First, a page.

Embodied Learning, Virtual Environments, and Mixed Reality

One of the key takeaways for me, throughout the selection of readings that I chose for this week’s topic, is the importance of considering the learner as being both embedded in the learning environment, while being physically active within it. In this sense, cognition can be thought of as an embodied, as well as a cerebral activity. As a means of supporting student engagement in embodied learning, educators can provide collaborative, immersive experiences that allow for the exploration of knowledge and content that extends beyond the confines of the classroom space. Winn (2003) states that artificial environments can use computer technology to create metaphorical representations in order to bring to students concepts and principles that normally lie outside the reach of direct experience. This instructional approach enhances students’ ability to apply abstract knowledge by situating education in authentic, virtual contexts similar to the environments in which learners’ skills will be used (Dede, 1992). These synthetic simulation environments center on interaction and collaboration, unlike the passive, observational behavior induced by television and presentational multimedia, and are therefore well suited for constructivist experiences (Dede, 1992).

Existing in the space between entirely virtual environments and entirely real world environments, Mixed Reality environments combine digital technology with physical activity as means of supporting the idea that physical activity can be a catalyst for generating learning (Lindgren & Johnson-Glenberg, 2013). This incorporates the continued emergence of new technologies and interfaces that accept natural physical movement, such as gestures, body positioning, and touch, as input into interactive digital environments. As such, exciting learning possibilities exist around creating personalized educational experiences grounded in the learning affordances of human perception and bodily action (Lindgren & Johnson-Glenberg, 2013). In my own practice as a Physical Education specialist, I aimed to infuse gamification into physical activity. Apps that fall within the mixed reality category can guide or instruct students in learning skills or movements and can enhance teaching and learning in Physical Education, and these can be utilized by individual students, small groups, or during whole class activities. Augmented Reality offers new possibilities in delivering engaging physical activity to students.

Winn (2003) emphasizes the importance of designing instruction with the focus on learning being no longer confined to what goes on in the brain, as cognitive activity involves the brain, through the body, and to the environment itself. If learning is considered to arise from the reciprocal interaction between external, embodied activity and internal, cerebral activity, the whole being must be considered as embedded in the environment and contexts in which it occurs.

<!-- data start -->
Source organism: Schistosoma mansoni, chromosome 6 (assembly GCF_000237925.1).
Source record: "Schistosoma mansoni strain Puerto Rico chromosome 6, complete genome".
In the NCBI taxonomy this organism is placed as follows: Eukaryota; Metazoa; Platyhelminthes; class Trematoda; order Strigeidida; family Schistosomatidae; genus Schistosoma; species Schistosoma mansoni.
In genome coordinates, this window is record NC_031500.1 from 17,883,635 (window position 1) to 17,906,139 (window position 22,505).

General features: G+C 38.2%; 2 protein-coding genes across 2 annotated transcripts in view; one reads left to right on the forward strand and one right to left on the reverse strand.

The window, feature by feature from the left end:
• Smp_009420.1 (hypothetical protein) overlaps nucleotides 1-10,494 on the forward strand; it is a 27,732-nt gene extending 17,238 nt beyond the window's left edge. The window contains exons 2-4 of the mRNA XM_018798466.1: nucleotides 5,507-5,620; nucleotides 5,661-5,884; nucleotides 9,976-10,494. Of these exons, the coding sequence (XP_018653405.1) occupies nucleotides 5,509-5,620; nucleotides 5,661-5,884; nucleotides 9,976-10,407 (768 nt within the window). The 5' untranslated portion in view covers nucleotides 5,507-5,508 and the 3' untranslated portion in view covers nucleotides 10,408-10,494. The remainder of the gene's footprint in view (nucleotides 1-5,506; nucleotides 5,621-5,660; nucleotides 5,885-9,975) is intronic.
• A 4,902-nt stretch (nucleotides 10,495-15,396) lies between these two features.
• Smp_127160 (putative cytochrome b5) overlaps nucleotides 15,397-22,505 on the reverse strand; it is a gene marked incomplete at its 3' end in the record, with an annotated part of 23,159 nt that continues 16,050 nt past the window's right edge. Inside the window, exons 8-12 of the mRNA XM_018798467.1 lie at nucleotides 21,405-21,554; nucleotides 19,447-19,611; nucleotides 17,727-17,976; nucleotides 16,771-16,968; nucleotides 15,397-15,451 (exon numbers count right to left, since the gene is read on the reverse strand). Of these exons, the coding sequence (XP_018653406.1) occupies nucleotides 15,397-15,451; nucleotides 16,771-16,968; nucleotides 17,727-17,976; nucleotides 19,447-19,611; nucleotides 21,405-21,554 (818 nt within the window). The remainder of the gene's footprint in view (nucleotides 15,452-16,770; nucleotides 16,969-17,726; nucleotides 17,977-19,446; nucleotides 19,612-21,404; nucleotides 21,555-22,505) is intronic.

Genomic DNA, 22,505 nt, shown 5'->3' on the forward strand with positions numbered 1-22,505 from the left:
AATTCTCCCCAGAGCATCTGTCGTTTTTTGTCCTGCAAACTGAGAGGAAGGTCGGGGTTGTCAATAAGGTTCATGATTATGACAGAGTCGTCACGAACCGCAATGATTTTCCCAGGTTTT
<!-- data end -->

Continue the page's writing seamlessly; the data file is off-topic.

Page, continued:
Questions to Consider

How do educators best design embodied learning tasks in order to strengthen student knowledge through physical movement, while maintaining some level of structured and prescribed focus to the tasks?

What considerations do educators need to bear in mind with regards to student diversity in cultural, physical, and social considerations when engaging in embodied learning activities?

In what ways can virtual, immersive learning environments foster a transformation in social interactions, and what impact could this potentially have on the nature of interactions and behaviours between students?

References

Dede, C. (1995). The evolution of constructivist learning environments: Immersion in distributed, virtual worlds. Educational Technology, 35(5), 46-52.

Lindgren, R. & Johnson-Glenberg, M. (2013). Emboldened by embodiment: six precepts for research on embodied learning and mixed reality. Educational Researcher, 42(8), 445-452.

Winn, W. (2003). Learning in artificial environments: embodiment, embeddedness, and dynamic adaptation. Technology, Instruction, Cognition and Learning, 1(1), 87-114.

 

2 comments

  1. Hello Allen,

    I like the way you coherently brought together several ideas on embodied learning that were spread across several academic papers (Win, Dede, Lindgren & Johnson).

    After reading your post I came up with some answers to the questions you raised in the Questions to Consider section.

    Answer to Question 1
    To maintain a level of structure for embodied learning tasks, educators can design learning scenarios with predictive variations. Such variations can introduce new learning elements that would challenge and further pique the curiosity of students to explore other facets of the learning problems.

    Answer to Question 3
    One possible transformation can be achieved through the usage of avatars in virtual environments. When students participate in learning activities through such avatars they can avoid a number cultural or social restrictions that are typical of direct, physical interactions. Participating semi anonymously would allow students to increase the level of interaction and to give feedback more readily. Educators will also benefit because they would have access to more data generated via this socially unhindered student collaboration.

  2. Hi Allen,

    Question 2
    What considerations do educators need to bear in mind with regards to student diversity in cultural, physical, and social considerations when engaging in embodied learning activities?

    I think educators need to ensure that learning experiences are universally designed for the specific population of learners they are working with. The inclusion of movement can be a very restrictive barrier to participation for some students but more often I think it can be a way to access experiences for many learners.

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